It’s a bit of a funny story how I got into drag. I started watching Drag Race one night with my housemate and enjoyed it but wasn’t hooked. A couple of weeks later we had a massive argument and out of spite, I set about watching Drag Race without her. Yeah, that’s right, spite got me into drag. It is safe to say that I was only a couple of episodes in before I began watching it because I was enjoying and not as a way to ‘get back’ at my housemate. (Side note: It is also safe to say I have matured a lot since then!).
My first ‘favourite’ drag queen was Jinkx Monsoon, probably because I am a musical theatre nerd that never stops singing. By chance, they were doing a show near me and so I booked a ticket and then turned to YouTube to find out what a drag show actually entailed. Thanks to the magic of YouTube’s ‘suggested video’ feature I found UNHhhh and I think that was the turning point for me. That was when drag turned from a curiosity into a fully-fledged item on the list of things I will actually spend my time & money on.
Obviously, this led to me finding out that Trixie had an album out and I can still remember listening to ‘I know you all over again’ for the first time in my car and WEEPING like I had just had my heart broken. I cry at a lot of things but songs aren’t really one of them so that made it clear to me that I had found my new favourite artist.
I have always sung. Even when I could barely talk I was always singing. When I was younger I used to have a Youtube channel filled with covers, I played gigs most weekends and I even recorded an EP when I was 17. I fell out of love with Youtube and performing once I got to uni – it turns out that countryside pubs and big city open mics have very different audiences and the latter were totally unbothered by me.
When I find a song I like, my first instinct is always to learn how to play it so it wasn’t long before I could play the entirety of Two Birds. I don’t know what made me decide to film a cover of Moving Parts in January – I was a little hungover, I looked a mess and I filmed it on Instagram stories! I had started talking to a few drag fans online by that point but I wasn’t really immersed in ‘stan’ culture. I didn’t even know what being a stan meant. But I uploaded it and it got an alright response. I was getting ready for work the next day when my boyfriend shouted to me that my phone was going nuts – turns out Trixie had found the cover somehow and had retweeted it. It sounds incredibly dumb to say this but that really did change a lot for me. Having validation from the songwriter and having people message me and want to hear more covers was just … really cool! It motivated me to get back into recording myself and enjoying making music again.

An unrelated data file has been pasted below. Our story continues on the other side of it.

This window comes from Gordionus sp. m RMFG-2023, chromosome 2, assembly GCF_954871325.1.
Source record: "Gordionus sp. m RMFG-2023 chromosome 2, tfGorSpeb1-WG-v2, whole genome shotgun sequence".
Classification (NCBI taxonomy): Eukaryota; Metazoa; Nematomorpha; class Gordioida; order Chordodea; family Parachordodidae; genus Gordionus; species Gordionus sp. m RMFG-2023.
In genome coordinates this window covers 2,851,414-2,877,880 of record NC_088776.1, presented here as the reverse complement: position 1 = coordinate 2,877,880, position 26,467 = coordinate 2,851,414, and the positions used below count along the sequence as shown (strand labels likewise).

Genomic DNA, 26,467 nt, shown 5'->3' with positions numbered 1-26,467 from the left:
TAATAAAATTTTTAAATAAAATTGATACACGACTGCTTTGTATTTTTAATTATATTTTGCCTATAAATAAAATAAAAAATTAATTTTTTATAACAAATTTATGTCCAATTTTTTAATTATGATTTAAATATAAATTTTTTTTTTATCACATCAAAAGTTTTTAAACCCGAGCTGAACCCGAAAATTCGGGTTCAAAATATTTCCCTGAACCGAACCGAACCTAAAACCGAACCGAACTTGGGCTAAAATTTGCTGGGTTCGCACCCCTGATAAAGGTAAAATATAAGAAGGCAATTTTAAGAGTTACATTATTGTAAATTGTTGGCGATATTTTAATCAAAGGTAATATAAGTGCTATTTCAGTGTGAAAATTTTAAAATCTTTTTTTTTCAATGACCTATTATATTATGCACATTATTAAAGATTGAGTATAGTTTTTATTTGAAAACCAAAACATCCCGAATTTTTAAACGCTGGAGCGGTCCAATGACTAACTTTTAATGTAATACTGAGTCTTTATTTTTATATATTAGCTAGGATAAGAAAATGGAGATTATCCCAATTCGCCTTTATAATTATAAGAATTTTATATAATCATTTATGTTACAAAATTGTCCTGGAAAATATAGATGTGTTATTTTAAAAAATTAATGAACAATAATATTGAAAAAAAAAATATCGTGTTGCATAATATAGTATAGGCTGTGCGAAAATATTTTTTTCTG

I decide which cover I’m going to do on a very ad hoc basis usually. It’s whatever song I’ve been particularly loving that week. I try to space out my Trixie covers so that I don’t run out before her next album comes out! I also love collaborating with other people on covers because it’s way more fun working with other people and it challenges me to come up with different harmonies. I’m now starting to dabble with layering my own voice and adding instruments to stop people getting bored! Generally, though, I try not to take it too seriously. If I start overthinking it, the song usually comes out terribly and I don’t enjoy the process.
I’m so excited to see Trixie on her UK tour next year and have the opportunity to thank her in person for all the nice things she has said about my covers.
However, if I’m being completely honest, as much as I love singing and appreciate the nice things people say to me, that’s not the best part of it for me. The best part is that these videos have led to some amazing friendships and fun experiences. In turn, that has led to me becoming a better ally for the community and helps me to educate others around me who wouldn’t have been exposed to drag or LGBTQ+ issues otherwise. It sounds silly to say that singing on Twitter has changed my life but, in lots of ways, it has.